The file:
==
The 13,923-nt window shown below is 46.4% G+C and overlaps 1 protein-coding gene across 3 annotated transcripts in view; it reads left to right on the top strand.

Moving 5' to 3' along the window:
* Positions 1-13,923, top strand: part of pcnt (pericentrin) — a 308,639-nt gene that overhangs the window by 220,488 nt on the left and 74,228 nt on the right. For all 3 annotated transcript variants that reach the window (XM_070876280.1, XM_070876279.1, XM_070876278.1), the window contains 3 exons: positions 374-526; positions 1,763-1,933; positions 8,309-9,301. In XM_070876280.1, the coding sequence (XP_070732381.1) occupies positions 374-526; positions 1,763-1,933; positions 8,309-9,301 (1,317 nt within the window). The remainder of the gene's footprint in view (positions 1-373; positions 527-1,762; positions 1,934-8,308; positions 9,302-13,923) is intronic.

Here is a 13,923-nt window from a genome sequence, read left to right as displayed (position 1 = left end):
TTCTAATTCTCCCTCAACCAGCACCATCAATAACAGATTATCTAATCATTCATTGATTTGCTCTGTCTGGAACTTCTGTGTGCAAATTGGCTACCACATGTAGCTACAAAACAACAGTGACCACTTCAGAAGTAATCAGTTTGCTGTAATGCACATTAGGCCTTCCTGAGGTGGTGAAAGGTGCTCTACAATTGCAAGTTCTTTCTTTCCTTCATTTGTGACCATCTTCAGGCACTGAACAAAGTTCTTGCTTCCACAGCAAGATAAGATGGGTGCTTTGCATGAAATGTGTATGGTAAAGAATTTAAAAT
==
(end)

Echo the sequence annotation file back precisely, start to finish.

The 13,923-nt window shown below is 46.4% G+C and overlaps 1 protein-coding gene across 3 annotated transcripts in view; it reads left to right on the top strand.

Moving 5' to 3' along the window:
* Positions 1-13,923, top strand: part of pcnt (pericentrin) — a 308,639-nt gene that overhangs the window by 220,488 nt on the left and 74,228 nt on the right. For all 3 annotated transcript variants that reach the window (XM_070876280.1, XM_070876279.1, XM_070876278.1), the window contains 3 exons: positions 374-526; positions 1,763-1,933; positions 8,309-9,301. In XM_070876280.1, the coding sequence (XP_070732381.1) occupies positions 374-526; positions 1,763-1,933; positions 8,309-9,301 (1,317 nt within the window). The remainder of the gene's footprint in view (positions 1-373; positions 527-1,762; positions 1,934-8,308; positions 9,302-13,923) is intronic.

Here is a 13,923-nt window from a genome sequence, read left to right as displayed (position 1 = left end):
TTCTAATTCTCCCTCAACCAGCACCATCAATAACAGATTATCTAATCATTCATTGATTTGCTCTGTCTGGAACTTCTGTGTGCAAATTGGCTACCACATGTAGCTACAAAACAACAGTGACCACTTCAGAAGTAATCAGTTTGCTGTAATGCACATTAGGCCTTCCTGAGGTGGTGAAAGGTGCTCTACAATTGCAAGTTCTTTCTTTCCTTCATTTGTGACCATCTTCAGGCACTGAACAAAGTTCTTGCTTCCACAGCAAGATAAGATGGGTGCTTTGCATGAAATGTGTATGGTAAAGAATTTAAAAT